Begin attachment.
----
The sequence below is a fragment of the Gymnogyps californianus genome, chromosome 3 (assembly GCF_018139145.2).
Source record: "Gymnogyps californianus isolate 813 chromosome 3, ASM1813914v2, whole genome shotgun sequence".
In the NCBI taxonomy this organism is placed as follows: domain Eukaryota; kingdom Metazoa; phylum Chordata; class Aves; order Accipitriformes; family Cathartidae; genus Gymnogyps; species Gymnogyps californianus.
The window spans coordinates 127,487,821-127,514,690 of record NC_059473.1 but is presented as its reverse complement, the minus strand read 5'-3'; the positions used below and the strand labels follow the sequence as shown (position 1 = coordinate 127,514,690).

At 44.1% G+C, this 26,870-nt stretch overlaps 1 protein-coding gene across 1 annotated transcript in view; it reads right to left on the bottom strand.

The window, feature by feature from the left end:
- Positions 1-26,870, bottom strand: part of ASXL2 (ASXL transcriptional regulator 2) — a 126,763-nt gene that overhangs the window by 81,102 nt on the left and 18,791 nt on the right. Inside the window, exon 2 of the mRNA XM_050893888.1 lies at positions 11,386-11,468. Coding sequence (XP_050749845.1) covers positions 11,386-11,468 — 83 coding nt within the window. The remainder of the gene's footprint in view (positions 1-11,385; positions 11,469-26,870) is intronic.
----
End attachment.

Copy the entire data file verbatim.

The sequence below is a fragment of the Gymnogyps californianus genome, chromosome 3 (assembly GCF_018139145.2).
Source record: "Gymnogyps californianus isolate 813 chromosome 3, ASM1813914v2, whole genome shotgun sequence".
In the NCBI taxonomy this organism is placed as follows: domain Eukaryota; kingdom Metazoa; phylum Chordata; class Aves; order Accipitriformes; family Cathartidae; genus Gymnogyps; species Gymnogyps californianus.
The window spans coordinates 127,487,821-127,514,690 of record NC_059473.1 but is presented as its reverse complement, the minus strand read 5'-3'; the positions used below and the strand labels follow the sequence as shown (position 1 = coordinate 127,514,690).

At 44.1% G+C, this 26,870-nt stretch overlaps 1 protein-coding gene across 1 annotated transcript in view; it reads right to left on the bottom strand.

The window, feature by feature from the left end:
- Positions 1-26,870, bottom strand: part of ASXL2 (ASXL transcriptional regulator 2) — a 126,763-nt gene that overhangs the window by 81,102 nt on the left and 18,791 nt on the right. Inside the window, exon 2 of the mRNA XM_050893888.1 lies at positions 11,386-11,468. Coding sequence (XP_050749845.1) covers positions 11,386-11,468 — 83 coding nt within the window. The remainder of the gene's footprint in view (positions 1-11,385; positions 11,469-26,870) is intronic.